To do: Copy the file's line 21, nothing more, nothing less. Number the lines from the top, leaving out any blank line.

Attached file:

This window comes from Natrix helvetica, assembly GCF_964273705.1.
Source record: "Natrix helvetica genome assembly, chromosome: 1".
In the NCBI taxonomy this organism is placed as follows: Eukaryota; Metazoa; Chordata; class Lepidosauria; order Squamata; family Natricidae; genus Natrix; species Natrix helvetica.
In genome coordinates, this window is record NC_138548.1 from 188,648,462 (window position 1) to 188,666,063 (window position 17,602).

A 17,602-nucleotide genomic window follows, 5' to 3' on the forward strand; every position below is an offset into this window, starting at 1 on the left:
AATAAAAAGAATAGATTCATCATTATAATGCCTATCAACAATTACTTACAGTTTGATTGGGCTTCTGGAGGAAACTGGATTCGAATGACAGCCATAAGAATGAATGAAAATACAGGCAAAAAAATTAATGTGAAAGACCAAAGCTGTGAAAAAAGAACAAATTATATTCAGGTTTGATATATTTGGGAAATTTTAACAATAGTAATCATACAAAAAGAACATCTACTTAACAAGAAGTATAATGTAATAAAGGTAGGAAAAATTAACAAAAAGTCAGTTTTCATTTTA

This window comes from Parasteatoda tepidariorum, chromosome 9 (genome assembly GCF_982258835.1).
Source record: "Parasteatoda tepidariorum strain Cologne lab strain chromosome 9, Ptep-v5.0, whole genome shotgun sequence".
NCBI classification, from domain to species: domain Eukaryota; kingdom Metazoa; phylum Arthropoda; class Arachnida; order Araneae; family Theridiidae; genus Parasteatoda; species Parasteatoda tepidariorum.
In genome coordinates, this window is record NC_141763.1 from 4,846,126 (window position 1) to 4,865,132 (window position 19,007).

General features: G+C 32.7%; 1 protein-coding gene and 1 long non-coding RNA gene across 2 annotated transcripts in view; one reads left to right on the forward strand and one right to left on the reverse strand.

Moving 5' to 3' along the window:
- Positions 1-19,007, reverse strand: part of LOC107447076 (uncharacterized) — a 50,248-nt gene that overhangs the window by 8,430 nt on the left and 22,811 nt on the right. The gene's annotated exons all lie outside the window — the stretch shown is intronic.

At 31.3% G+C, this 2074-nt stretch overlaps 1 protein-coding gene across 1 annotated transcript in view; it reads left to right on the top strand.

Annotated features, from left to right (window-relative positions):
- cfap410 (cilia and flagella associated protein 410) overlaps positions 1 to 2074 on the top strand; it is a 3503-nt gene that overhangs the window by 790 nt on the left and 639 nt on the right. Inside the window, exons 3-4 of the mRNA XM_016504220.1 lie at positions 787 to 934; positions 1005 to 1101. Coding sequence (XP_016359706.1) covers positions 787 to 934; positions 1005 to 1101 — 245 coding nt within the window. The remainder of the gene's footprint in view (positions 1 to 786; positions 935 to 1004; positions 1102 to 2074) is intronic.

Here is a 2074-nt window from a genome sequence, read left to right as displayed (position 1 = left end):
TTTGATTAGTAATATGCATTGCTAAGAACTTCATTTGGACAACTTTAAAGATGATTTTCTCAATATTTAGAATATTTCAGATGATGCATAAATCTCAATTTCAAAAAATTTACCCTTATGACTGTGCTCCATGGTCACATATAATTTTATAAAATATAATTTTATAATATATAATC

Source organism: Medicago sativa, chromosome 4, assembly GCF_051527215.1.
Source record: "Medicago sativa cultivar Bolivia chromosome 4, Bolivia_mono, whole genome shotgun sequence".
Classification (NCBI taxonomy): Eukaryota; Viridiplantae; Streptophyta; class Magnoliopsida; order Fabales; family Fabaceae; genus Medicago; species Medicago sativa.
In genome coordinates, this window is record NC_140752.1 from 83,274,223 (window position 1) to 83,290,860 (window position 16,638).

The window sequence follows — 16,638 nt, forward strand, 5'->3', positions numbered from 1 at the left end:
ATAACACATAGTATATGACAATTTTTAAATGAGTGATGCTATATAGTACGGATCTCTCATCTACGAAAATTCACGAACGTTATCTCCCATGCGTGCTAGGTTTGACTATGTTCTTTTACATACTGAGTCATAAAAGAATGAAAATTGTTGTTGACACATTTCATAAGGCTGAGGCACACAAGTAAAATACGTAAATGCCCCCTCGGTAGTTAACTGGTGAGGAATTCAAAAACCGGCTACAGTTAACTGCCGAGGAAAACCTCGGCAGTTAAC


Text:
Classification (NCBI taxonomy): Eukaryota; Viridiplantae; Streptophyta; class Magnoliopsida; order Fabales; family Fabaceae; genus Medicago; species Medicago sativa.